In the outpouring of passions after the recent decrees by Mohammed Morsi giving himself enormous power, Egyptians face questions about the future of their country. Will it transform into an Islamic state or a secular one guided by Islam?
Letter from Cairo: Pillars of Egypt shaken in its turmoil
The pillars of the modern state in Egypt have been badly shaken and, at times, looked close to collapse in the month since Egypt's Islamist president gave himself expanded powers.
The competence and wisdom of the president, Mohammed Morsi, have been challenged daily by a large segment of the public and the media. The judiciary is in disarray, with many judges and prosecutors in open rebellion against him. The military, long seen as the guardian of the nation's stability, has warned it would not stand idly by if the crisis persisted.
The police, hated under Hosni Mubarak, appear torn between loyalty to its new patrons, Mr Morsi and his Muslim Brotherhood, and a strong desire to shrug off its image as a tool of suppression used at will by the previous government.
It is all a far cry from the country Egyptians had grown accustomed to during decades of de facto military rule, when state institutions mostly functioned quietly behind a facade of stability.
Much of that was shattered during last year's uprising against Mubarak's rule. The latest crisis has created what could be an enduring schism.
It has introduced new and dangerous ways of expression. Since the beginning of the month, Islamists have besieged the nation's highest court to prevent judges from entering and issuing what they fear would be a verdict against their interests.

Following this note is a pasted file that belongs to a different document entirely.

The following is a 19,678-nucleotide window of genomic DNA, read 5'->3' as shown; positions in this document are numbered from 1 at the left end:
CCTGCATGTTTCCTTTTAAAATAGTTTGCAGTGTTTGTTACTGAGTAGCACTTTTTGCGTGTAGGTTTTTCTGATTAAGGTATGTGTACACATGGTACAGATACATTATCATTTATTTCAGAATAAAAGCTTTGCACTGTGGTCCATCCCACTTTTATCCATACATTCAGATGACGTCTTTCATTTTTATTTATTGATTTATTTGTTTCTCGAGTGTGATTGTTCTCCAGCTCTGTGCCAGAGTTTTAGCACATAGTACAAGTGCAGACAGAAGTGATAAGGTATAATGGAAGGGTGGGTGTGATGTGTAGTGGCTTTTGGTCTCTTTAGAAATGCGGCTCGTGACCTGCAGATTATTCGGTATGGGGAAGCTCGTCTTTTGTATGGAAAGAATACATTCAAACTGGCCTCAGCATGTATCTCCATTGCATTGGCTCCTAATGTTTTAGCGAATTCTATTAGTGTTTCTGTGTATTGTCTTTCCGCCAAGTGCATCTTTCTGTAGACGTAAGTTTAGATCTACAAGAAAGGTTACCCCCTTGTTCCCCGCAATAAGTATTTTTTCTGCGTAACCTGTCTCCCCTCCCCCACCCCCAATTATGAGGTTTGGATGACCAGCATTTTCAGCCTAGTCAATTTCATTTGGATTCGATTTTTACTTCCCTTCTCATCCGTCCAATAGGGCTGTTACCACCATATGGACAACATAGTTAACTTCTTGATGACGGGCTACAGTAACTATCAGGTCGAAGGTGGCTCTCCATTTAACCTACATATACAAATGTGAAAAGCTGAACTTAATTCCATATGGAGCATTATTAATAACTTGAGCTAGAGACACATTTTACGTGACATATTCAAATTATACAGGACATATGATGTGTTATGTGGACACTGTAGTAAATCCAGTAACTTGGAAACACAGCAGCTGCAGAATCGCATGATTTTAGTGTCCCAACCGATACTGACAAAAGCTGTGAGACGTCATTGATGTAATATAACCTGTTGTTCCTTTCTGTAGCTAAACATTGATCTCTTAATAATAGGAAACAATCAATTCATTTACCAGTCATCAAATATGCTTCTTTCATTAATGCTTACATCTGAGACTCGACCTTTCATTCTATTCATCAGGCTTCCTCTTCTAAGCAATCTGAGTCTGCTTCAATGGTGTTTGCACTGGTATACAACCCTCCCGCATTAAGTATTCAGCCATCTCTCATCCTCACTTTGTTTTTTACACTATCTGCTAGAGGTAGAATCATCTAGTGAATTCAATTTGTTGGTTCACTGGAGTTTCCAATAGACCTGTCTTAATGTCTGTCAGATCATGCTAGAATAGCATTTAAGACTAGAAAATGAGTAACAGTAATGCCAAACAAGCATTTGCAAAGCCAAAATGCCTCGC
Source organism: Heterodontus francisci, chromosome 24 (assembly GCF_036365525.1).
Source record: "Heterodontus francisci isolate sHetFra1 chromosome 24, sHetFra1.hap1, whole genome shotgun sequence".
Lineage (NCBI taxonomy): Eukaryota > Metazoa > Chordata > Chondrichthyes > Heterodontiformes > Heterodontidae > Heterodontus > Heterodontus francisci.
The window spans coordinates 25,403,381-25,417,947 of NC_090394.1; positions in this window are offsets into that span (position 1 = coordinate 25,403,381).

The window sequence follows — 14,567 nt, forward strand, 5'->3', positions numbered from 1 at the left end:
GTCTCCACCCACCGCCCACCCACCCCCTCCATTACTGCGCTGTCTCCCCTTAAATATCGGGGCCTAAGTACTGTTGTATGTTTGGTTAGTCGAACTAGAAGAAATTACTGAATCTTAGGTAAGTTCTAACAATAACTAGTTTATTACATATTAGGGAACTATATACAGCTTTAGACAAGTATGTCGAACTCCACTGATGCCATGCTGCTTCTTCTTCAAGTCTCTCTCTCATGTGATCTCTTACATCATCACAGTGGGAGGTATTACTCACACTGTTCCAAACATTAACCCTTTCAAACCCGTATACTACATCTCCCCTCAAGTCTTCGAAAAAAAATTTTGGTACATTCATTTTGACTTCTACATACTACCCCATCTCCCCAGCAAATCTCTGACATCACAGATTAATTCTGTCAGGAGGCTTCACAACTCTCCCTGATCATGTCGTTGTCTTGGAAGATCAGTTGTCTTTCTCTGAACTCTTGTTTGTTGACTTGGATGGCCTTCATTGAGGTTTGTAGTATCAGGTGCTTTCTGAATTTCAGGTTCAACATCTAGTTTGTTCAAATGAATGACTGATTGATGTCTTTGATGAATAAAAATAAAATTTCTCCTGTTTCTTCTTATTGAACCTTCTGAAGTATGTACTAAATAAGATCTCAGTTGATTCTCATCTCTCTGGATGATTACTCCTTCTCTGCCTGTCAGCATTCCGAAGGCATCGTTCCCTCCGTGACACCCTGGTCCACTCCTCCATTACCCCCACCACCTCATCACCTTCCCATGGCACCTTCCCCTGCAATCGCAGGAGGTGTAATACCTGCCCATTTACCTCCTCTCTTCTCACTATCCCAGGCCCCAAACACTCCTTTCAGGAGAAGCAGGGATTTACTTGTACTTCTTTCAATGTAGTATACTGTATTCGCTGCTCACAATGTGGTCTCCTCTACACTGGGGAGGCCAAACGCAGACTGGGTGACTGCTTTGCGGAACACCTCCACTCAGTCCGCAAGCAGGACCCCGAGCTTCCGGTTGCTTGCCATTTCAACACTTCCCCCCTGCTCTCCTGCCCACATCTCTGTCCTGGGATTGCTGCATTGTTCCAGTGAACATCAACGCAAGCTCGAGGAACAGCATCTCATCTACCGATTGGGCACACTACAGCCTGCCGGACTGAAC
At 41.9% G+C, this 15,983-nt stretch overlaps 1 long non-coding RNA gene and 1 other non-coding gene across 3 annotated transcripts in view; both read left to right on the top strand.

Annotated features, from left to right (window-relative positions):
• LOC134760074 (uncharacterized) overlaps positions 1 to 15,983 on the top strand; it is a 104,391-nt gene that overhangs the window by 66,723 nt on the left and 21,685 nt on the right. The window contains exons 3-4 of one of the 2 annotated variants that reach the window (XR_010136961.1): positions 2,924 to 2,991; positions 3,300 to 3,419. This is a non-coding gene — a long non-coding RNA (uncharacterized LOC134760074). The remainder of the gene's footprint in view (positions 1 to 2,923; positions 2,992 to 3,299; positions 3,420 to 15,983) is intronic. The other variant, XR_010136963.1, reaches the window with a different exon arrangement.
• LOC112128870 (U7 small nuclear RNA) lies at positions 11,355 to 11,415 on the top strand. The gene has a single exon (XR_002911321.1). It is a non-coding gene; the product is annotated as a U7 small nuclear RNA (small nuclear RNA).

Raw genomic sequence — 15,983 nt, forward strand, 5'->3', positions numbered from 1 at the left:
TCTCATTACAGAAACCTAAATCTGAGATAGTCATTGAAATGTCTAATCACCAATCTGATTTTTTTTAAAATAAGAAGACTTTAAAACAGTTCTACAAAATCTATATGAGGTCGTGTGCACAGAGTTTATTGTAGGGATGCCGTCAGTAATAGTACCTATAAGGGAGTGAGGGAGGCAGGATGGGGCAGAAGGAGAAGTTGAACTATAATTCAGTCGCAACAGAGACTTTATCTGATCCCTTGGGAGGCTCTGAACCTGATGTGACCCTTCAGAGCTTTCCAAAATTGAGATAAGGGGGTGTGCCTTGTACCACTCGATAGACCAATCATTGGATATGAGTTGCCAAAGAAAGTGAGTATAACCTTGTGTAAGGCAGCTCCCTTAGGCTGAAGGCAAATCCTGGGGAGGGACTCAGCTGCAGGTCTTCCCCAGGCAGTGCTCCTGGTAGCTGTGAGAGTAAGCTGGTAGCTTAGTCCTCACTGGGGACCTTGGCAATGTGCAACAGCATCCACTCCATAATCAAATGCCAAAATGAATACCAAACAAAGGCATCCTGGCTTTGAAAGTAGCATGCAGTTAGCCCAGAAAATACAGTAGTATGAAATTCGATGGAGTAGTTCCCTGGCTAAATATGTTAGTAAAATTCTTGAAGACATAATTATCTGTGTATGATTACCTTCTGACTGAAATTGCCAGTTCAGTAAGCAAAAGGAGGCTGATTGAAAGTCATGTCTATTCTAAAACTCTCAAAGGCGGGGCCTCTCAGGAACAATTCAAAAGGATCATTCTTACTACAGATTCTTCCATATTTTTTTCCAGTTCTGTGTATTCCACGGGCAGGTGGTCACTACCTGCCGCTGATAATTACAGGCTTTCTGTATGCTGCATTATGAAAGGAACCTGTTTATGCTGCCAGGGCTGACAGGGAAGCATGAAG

In another incident, they surrounded a media complex in a bid to change the editorial policies.
Just as ominous has been Brotherhood leaders dispensing with their traditional caution when speaking about the country's large Christian community. They are now charging that the majority of protesters against Mr Morsi's decrees are Christians, suggesting a conspiracy.
This shift is taking place at a time when the Coptic Orthodox church and smaller denominations are dealing with Egypt's political crisis in an uncharacteristically assertive manner, withdrawing their six representatives from the Islamist-dominated panel that drafted the new constitution and boycotting a "national dialogue" initiated by Mr Morsi.
While some dismiss the tumult of the past month as the teething pains of the transition to democracy, most Egyptians are alarmed by what has occurred since Mr Morsi issued his decrees that placed him above oversight of any kind, extending immunity from the courts to the constitutional panel.
The decrees, since rescinded, have sent hundreds of thousands of Mr Morsi's supporters and opponents out on the streets and led to deadly clashes between the two sides. As the crisis continues, the new constitution has become the focus, with the liberal opposition saying it restricts freedoms and gives clerics a say over legislation.
Islamists defend it as a well-balanced charter that would bring stability to the country.
The charter was put to a two-phase, nationwide referendum. On December 15, some 56 per cent of voters in 10 of Egypt's 27 provinces, including Cairo and Alexandria, said "yes" to the draft, but with a turnout of just 32 per cent in a vote marred by allegations of improprieties. Voters in the remaining 17 provinces will cast their ballots today.
The outcome of the referendum, while important, is unlikely to resolve the country's crisis, the worst since Mubarak's downfall.
With the country more divided than anyone can remember, the crisis is now about whether Egypt becomes more Islamic - and eventually an Islamic state - or retains what is left of its secular traditions while giving Islam a more prominent place in society.
It is a choice that no one envisaged during the jubilation and optimism that prevailed when Mubarak stepped down 22 months ago in an uprising engineered by liberals and leftists, but which led to the Islamists comfortably winning parliamentary elections nearly a year ago and the presidency in June.
The prospect of a long, bitter and likely violent fight over Egypt's future has become all the more real because of the recent emergence of organised bands of Muslim Brotherhood thugs that have attacked opposition protesters outside Mr Morsi's palace. The president's supporters, according to videos posted on social networking sites and the public testimony of victims, also detained and tortured his opponents outside the walls of the palace before handing him over to the police.